An Environment that Enables Impactful Research

February 23, 2018
Michael J. Pencina, PhD & Manesh Patel, MD

Whenever a list of highly cited researchers--such as this one from Clarivate Analytics--is released, naturally one of the first questions that many people have is, “who’s on it?” Of course, we both feel honored to be recognized in the company of many of our Duke colleagues for the resonance that our research has had with others in our fields. But as we reflect on this recognition, it strikes us that “where” and “how” may be equally important questions to answer.

The strong commitment to team science that exists across Duke Health and the Duke Clinical Research Institute has been the key to our success. The ecosystem of quality spanning the clinical research spectrum from design to data, from project management to analysis, enables us to ask questions driven by the experiences of clinicians and patients in “real-world” practice settings. These are the kinds of research questions that yield answers with meaningful impact. Clinical researchers at Duke have the time, support, and a sustaining environment that allows them to be curious and provides the valuable space needed to shape research and pursue clinical answers. These answers are not always comfortable. All too often they run counter to conventional wisdom or overturn some orthodoxy. Some of our most-cited papers are those that, after the best possible resources were applied to answer fundamental questions, found unexpected and sometimes unpopular answers that have nonetheless gone on to change clinical care.

The quantitative expertise Duke is able to marshal, when combined with a tradition of asking and answering meaningful questions, helps ensure that research is trustworthy as well as impactful.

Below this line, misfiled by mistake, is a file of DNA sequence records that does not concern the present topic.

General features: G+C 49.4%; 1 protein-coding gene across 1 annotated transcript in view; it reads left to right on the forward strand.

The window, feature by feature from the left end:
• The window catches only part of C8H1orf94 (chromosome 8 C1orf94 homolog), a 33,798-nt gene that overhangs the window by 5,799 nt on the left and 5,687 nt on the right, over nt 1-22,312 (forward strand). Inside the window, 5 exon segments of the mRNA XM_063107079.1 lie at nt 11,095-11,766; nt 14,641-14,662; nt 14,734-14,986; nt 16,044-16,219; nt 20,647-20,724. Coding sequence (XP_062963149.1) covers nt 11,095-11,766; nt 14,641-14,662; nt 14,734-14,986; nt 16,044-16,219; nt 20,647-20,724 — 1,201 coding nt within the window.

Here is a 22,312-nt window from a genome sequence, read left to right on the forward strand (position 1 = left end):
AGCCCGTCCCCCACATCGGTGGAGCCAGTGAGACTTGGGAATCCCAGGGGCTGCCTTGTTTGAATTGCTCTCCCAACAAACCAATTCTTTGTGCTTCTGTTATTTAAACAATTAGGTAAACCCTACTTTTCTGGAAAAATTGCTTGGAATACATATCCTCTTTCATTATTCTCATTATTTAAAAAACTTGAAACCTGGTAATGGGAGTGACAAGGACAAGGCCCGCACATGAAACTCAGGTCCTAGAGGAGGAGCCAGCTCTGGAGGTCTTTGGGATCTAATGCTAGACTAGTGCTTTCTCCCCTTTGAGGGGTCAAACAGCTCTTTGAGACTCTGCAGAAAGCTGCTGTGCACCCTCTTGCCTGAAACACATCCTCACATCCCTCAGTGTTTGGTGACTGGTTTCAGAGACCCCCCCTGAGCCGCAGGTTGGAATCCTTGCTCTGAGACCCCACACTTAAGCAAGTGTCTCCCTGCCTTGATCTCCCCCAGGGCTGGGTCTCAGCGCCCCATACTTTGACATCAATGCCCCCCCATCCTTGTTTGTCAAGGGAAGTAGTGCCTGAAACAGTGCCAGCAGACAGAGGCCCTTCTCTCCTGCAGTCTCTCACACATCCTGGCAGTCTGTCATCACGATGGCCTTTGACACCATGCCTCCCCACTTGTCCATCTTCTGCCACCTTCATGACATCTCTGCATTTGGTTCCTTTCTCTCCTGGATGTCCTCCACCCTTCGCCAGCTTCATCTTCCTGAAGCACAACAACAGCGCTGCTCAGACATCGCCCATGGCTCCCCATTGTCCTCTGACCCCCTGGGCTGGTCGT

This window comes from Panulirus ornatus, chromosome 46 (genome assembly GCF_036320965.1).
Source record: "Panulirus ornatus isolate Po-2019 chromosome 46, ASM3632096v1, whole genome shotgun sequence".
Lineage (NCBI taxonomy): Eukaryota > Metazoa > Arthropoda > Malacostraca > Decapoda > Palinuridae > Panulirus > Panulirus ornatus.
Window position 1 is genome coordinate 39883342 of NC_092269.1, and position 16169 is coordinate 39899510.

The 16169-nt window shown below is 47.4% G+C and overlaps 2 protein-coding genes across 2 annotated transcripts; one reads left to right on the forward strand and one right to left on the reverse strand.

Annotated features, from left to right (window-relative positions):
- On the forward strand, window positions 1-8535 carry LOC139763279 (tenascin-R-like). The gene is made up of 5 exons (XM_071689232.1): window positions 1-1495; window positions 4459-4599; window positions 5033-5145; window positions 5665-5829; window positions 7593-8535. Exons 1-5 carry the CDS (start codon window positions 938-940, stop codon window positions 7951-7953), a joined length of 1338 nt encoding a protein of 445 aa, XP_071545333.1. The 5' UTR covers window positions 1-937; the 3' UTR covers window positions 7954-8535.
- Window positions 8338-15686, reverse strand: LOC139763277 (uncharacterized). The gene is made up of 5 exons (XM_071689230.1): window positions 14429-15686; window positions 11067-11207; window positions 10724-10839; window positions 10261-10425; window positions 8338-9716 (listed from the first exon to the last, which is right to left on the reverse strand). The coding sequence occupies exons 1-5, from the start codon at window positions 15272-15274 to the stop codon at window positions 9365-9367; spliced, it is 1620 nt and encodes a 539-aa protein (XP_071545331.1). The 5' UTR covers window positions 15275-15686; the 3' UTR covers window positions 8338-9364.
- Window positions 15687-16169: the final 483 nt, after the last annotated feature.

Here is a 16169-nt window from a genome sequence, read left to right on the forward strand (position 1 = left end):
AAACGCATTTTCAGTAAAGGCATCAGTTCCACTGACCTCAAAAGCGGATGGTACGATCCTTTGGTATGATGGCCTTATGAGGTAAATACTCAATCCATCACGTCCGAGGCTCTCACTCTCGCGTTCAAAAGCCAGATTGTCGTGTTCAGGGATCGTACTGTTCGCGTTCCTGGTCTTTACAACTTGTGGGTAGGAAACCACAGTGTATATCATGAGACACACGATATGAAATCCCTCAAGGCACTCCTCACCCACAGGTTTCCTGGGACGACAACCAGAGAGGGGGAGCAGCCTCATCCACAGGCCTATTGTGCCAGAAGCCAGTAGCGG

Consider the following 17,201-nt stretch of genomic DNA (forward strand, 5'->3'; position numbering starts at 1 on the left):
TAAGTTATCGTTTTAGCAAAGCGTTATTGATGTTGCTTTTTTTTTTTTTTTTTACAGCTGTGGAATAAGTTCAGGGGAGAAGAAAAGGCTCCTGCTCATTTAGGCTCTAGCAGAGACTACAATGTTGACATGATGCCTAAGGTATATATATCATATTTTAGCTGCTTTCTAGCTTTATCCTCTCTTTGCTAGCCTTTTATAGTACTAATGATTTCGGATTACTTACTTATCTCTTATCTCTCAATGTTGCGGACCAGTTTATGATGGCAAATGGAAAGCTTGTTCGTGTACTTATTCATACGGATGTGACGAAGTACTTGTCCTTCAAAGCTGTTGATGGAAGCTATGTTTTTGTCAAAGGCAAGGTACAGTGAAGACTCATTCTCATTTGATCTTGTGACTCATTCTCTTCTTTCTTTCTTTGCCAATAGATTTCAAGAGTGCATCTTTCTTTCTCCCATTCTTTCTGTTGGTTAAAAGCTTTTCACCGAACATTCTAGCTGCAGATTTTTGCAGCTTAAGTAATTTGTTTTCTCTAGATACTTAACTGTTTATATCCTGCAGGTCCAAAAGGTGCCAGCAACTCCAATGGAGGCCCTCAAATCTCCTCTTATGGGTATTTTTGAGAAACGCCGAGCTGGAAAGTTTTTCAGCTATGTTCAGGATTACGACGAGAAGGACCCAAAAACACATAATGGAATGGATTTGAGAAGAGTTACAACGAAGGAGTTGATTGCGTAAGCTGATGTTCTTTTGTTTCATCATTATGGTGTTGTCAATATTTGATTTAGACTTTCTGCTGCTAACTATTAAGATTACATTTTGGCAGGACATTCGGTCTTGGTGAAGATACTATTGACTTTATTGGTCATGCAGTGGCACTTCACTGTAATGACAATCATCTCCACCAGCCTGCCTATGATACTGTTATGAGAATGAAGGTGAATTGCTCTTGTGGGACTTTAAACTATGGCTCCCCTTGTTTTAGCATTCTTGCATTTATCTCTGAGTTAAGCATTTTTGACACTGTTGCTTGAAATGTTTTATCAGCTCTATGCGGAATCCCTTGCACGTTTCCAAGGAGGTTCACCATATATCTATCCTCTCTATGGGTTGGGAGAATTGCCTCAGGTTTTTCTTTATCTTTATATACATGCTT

Within the ecosystem for clinical research created between the DCRI and the clinical enterprise, we’ve also been able to bring the right data to bear on those questions. We benefit here from a long, deeply engrained history of working with teams, colleagues, and friends around the world to collect and share high-quality data. At the same time, we work in an environment that recognizes the vital importance of a deep understanding of the data we rely on in developing impactful research.

The flip side of drawing questions directly from clinical practice is using optimal methods to analyze data to answer those questions. Importantly, newer methodologies are being driven by practical questions rather than theoretical embellishments. And regardless of the methods used for data and analysis, there is comprehensive attention to reproducible research, with appropriate redundancy baked in to help check for errors and bias. 

The quantitative expertise Duke is able to marshal, when combined with a tradition of asking and answering meaningful questions, helps ensure that research is trustworthy as well as impactful. This continuing tradition can be seen today in one of our collaborative projects, which applies cutting-edge machine learning techniques to evaluate coronary imaging.

Finally, there is the Duke culture that emphasizes publishing research findings regardless of whether we or the sponsor like the results. This imperative to publish all that we learn fosters transparency, builds trust, and furthers academic collaboration. At the same time, it undoubtedly allows others to cite our work with confidence, which hopefully leads beyond dissemination to action that improves patient outcomes. In the end, we owe our place among this group of highly cited Duke researchers to our colleagues and to an environment characterized by a culture that supports scientific discovery, broad collaboration, and delivery and dissemination of actionable results. And now, with Duke Forge joining with the DCRI and a clinical enterprise focused on high-value, evidence-driven practice, the future looks even brighter for more highly cited authors from Duke.

Michael J. Pencina, PhD, is Director of Biostatistics for the Duke Clinical Research Institute and Professor of Biostatistics at Duke University.
Manesh Patel, MD, is Chief of the Division of Cardiology and a Professor of Medicine at Duke University School of Medicine.

Author

Michael Pencina, PhD